Now under new ownership, the Micromega brand boasts a new livery and embraces the most progressive of amplifier technologies as this Class D design illustrates
Time to disregard all the French felonies that form my antipathy towards our neighbour across the Channel: the revived Micromega has returned to the market with a family of new products offering build quality, style, functionality and, above all, prices belying manufacture in Europe. The brand will be a cat among UK pigeons, despite arriving when the economy suggests that this is not the time to launch, or re-launch a brand. Perhaps new owner Didier Hamdi knows something we don’t. Maybe tough times are just made for bargains.
An hour with Hamdi tells you that the Micromega of yore is merely the spiritual precedent of the relaunched company. The original focused on advanced digital products, at a time when there were too many CD players and DACs on the market to create any ‘hero’ brands. Yet, Micromega was, along with Theta, Wadia and a few others, among few stand-outs during the crowded ‘CD era’.
As computers, DVD and other 5in disc formats cheapened nearly all digital hardware down to low-end ubiquity, Micromega withered, again like the rest, in a world of £16.95 CD players from supermarkets. CD was devalued to insignificance, while Micromega was primarily a manufacturer of digital hardware, and the prices were of the upper sector. Hamdi, though, is an audiophile from the ‘grown-up’ business of industrial electrics, and his plans for the brand include a heavy dose of reality, not least in the approach to pricing.
He finds the margins and prices for high-end equipment to be both offensive and imaginary: anathema to the man whose company illuminates the Eiffel Tower. His intention is to turn audio pricing upside-down. As he’s got the stones to be a championship motorcycle rider, I’d take the threat seriously.
While the new Micromega can offer you 13 models including a tuner, four integrated amps, three CD players, a streamer plus the turntable developed by Epure, we’re looking here at the lone preamplifier and the more powerful of two stereo power amps at the top of the range. Despite their lofty position, together they cost only £3288. I can name a dozen different 1m interconnects that sell for more than that; and while £3288 is still a fair chunk of change during these straitened times, in context it’s cheap as frites.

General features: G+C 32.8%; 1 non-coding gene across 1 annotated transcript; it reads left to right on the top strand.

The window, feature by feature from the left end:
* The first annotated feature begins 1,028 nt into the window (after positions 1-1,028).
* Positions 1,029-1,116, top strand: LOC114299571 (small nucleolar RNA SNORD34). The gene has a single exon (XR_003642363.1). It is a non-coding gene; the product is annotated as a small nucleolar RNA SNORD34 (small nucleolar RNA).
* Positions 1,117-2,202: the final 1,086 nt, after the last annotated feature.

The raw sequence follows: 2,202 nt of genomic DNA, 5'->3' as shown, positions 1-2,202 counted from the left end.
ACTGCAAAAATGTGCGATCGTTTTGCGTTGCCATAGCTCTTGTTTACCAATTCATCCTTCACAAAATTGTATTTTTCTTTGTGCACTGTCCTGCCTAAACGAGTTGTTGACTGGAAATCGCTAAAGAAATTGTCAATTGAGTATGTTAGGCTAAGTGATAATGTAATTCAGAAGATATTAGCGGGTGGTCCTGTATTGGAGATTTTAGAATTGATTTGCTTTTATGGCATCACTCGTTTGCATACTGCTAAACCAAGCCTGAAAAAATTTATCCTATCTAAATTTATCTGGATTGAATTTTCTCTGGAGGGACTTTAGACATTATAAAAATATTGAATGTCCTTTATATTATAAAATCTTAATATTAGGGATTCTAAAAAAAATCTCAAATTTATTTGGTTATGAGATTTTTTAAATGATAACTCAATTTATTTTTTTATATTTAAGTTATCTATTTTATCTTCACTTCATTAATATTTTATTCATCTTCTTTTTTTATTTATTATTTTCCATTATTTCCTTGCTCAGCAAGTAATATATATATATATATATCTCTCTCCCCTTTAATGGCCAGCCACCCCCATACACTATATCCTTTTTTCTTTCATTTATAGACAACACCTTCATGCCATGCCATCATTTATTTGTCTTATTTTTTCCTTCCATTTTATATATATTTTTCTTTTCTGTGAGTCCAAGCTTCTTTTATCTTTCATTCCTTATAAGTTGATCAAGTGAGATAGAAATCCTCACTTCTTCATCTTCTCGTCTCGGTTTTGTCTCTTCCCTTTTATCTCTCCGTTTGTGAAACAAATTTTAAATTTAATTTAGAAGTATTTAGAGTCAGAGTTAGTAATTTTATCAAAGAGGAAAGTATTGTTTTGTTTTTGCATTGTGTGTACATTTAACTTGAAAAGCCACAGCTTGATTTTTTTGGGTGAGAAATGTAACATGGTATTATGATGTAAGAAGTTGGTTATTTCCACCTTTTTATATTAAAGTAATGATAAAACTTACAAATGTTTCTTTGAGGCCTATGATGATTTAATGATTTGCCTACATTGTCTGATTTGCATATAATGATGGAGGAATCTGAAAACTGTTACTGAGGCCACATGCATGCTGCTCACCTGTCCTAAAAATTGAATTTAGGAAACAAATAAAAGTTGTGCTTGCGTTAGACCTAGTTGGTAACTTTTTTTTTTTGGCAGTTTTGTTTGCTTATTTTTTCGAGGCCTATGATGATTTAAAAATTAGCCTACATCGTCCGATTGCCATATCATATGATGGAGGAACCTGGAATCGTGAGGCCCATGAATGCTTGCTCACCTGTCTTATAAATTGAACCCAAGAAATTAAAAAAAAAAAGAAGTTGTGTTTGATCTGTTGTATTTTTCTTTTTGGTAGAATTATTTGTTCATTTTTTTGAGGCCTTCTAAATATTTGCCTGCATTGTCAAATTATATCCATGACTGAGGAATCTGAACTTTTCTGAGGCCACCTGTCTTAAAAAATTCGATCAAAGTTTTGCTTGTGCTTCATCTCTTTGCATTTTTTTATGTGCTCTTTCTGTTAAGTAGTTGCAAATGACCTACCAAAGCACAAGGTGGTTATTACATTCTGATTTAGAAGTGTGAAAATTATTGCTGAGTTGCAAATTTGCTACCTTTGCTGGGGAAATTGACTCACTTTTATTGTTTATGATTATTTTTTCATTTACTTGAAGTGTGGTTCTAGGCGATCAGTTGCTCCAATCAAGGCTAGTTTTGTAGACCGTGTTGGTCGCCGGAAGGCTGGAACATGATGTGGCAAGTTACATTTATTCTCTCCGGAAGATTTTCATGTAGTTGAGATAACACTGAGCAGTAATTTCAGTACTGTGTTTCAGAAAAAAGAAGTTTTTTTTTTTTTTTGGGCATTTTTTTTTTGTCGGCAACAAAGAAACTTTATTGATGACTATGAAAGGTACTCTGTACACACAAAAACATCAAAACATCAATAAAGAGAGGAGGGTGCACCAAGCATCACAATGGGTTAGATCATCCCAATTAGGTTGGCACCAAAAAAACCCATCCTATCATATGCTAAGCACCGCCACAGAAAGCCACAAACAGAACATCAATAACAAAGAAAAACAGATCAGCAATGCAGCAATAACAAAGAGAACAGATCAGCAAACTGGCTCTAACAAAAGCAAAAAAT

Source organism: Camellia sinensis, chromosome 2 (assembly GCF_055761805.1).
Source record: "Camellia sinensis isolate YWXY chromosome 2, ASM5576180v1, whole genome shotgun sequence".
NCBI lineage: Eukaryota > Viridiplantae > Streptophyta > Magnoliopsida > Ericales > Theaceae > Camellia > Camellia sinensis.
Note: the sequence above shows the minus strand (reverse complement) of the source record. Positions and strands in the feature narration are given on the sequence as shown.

Wisely, Micromega saved a bundle by using the same housing for all the models, differing only in faceplates – and even those have been reduced to a minimum, eg, the preamp and all of the integrateds are the same. It has opted for a sleek 430x300x70mm (WDH), with rounded edges, clearly legible, blue-lit displays 130x26mm on the right-hand halves of the panel, to the right of the stepped volume rotary, with six smoothly-operating buttons below.
For the PA-20, the buttons operate (L-R) input select down, input select up, monitor, mute, headphone and standby. Also found on the front are 3.5mm sockets for headphones, driven with its own 2W amp, and direct input from an iPod. I tried the latter with the analogue output of HRT’s superb MusicStreamer USB DAC via phono-to-3.5mm plug, to access the BBC’s iPlayer from my PC, and it worked perfectly. The back offers inputs for tape, four analogue sources as well as a 47kohm MM phono input, and connections for a subwoofer, processor, pre-main-out and interfaces for multi-room installations. Best of all? Balanced main outputs via XLR to exploit the
PW-400 at its best.
Fitted with superlative multi-way binding posts and both phono and XLR inputs at the back, and rated by Micromega at 400W/ch into 4ohm and half that into 8ohm, the PW-400 uses the efficiency of Class D [see boxout, below] to squeeze a seriously powerful amplifier into a tiny chassis. There was no better evidence of this than at a private session I enjoyed with Micromega at the recent Paris hi-fi show, prior to its doors opening for the public. Used with massive Avantgarde horns – admittedly a sensitive load – the bi-amped speakers delivered the sort of plump, rich bass they usually deny.
Level was never going to be an issue, which I confirmed with a selection ranging from LS3/5As to Wilson Sophia IIs, with Tannoy Mini Autographs and Quad 10Ls in between. Sources included the Pro-ject Xtension with its own arm, an Ortofon 2M Blue MM cartridge, the Marantz CD-12/DA-12 CD player, the Denon DVD-2900 universal player and the aforementioned HRT MusicStreamer fed by Radio 4 from my PC. All wires were courtesy of Yter.
Because I had that blast in Paris prior to listening to the system at home, I was primed for two things: an absence of compression and utter neutrality. The former is the result of seemingly limitless power; the latter appears to be a priority with the new Micromega, a desire to present a chain that amplifies but does not modify. To demonstrate this in Paris, they played the most lean, uncluttered selection of minimalist recordings you could muster, from bass-led jazz in a three-piece, to solo acoustic blues. Not being too suspicious, but being aware that a dearth of complexity makes it easier to deliver an impressive sound in show conditions, I turned the other way back at home.